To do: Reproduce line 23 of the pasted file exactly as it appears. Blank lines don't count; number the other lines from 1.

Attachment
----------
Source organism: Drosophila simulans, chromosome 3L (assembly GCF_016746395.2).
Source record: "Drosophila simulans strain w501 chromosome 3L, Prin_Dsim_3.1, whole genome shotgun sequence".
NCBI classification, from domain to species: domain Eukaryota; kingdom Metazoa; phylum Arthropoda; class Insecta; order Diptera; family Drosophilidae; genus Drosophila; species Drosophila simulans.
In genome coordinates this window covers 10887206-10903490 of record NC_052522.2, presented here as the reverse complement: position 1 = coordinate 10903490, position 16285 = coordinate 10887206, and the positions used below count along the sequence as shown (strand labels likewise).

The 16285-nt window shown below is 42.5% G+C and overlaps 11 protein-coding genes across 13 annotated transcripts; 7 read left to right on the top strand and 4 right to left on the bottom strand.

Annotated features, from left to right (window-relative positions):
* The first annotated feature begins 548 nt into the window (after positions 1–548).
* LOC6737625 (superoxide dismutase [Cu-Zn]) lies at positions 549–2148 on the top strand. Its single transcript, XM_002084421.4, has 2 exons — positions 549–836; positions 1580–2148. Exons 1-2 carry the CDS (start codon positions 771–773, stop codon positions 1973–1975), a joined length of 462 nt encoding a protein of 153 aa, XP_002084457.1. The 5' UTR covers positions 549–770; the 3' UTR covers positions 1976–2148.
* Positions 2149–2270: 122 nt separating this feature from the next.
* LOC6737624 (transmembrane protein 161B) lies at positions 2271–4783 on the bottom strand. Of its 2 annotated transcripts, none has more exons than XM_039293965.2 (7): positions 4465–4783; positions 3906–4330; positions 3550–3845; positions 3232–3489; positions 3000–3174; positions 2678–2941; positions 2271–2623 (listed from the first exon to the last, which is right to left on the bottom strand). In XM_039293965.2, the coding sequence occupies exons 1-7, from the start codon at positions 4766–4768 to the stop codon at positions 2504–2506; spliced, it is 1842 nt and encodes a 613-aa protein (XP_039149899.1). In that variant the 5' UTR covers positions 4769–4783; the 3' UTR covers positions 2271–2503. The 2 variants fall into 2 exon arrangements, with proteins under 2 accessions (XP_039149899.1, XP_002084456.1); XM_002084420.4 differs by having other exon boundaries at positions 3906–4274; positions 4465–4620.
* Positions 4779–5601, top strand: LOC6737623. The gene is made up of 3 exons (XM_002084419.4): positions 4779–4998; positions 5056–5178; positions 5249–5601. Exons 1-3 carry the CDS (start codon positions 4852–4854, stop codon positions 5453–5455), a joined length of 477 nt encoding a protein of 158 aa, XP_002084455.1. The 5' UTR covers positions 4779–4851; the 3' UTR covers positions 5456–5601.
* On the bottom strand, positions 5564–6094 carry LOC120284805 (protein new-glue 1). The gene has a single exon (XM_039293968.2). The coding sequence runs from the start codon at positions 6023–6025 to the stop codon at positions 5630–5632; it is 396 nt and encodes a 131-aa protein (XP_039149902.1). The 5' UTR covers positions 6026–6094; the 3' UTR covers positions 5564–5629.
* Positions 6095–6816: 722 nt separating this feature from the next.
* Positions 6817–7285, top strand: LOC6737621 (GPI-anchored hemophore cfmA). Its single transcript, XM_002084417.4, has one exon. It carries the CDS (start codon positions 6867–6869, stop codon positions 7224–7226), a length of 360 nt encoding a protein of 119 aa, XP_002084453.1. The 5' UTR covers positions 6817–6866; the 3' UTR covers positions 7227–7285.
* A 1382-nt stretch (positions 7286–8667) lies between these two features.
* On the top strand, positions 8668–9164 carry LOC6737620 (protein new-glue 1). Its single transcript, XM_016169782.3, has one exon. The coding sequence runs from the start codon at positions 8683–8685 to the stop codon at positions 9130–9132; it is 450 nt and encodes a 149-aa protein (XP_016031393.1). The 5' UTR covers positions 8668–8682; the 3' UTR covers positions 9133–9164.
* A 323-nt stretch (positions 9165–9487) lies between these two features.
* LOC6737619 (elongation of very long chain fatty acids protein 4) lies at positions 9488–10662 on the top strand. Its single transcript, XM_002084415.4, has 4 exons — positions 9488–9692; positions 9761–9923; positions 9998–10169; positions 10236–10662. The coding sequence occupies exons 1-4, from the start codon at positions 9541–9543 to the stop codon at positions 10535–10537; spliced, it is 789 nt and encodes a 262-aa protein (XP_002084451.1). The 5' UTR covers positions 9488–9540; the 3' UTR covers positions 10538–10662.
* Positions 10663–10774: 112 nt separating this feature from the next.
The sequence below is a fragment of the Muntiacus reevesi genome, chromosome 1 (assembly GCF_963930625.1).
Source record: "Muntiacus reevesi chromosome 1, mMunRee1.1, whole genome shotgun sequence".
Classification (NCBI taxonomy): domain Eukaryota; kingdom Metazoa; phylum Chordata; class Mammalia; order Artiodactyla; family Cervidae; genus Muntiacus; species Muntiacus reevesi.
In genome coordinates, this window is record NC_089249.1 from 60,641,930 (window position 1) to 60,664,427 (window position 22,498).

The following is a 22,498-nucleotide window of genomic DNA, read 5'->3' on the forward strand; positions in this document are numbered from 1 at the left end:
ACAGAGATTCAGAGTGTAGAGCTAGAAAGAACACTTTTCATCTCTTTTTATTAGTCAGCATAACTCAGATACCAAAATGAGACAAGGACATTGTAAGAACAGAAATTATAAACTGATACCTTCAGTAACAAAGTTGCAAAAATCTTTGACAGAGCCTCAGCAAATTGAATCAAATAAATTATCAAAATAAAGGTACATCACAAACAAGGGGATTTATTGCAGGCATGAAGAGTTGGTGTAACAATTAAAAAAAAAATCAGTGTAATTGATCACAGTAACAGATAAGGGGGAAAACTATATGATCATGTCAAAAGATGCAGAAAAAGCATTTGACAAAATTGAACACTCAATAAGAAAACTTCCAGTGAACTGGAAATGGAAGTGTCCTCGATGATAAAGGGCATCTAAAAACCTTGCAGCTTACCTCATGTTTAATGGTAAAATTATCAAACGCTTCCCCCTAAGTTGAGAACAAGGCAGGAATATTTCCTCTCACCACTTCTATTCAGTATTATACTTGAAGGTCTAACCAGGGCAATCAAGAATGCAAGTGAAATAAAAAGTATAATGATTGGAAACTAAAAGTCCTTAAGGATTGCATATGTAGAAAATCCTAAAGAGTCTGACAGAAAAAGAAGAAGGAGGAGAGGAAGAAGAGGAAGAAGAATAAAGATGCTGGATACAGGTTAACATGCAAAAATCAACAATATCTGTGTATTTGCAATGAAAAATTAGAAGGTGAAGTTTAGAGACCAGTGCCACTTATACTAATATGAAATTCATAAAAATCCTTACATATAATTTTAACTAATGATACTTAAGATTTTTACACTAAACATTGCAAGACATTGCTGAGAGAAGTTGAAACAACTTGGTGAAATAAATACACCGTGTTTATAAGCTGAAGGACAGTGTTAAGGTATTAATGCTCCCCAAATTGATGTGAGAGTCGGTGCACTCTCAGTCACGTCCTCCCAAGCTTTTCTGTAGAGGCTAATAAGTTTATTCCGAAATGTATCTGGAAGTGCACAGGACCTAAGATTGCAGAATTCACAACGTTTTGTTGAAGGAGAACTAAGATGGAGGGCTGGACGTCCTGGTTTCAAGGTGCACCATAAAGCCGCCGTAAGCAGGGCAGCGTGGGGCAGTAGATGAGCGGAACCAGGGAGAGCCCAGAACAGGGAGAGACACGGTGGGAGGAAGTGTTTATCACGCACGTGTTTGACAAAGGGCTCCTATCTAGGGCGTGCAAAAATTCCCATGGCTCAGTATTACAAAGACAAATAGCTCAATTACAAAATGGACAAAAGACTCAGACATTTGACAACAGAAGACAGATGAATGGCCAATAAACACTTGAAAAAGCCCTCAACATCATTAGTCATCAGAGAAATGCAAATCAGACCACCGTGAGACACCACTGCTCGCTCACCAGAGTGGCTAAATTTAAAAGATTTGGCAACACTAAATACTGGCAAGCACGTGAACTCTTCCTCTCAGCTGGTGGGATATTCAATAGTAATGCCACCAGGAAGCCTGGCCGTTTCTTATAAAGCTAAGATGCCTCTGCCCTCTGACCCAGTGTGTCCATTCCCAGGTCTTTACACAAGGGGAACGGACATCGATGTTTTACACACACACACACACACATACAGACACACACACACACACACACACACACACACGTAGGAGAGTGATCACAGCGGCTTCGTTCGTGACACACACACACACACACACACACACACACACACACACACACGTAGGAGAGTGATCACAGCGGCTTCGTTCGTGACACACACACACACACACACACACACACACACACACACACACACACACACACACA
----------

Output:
In genome coordinates, this window is record NC_089249.1 from 60,641,930 (window position 1) to 60,664,427 (window position 22,498).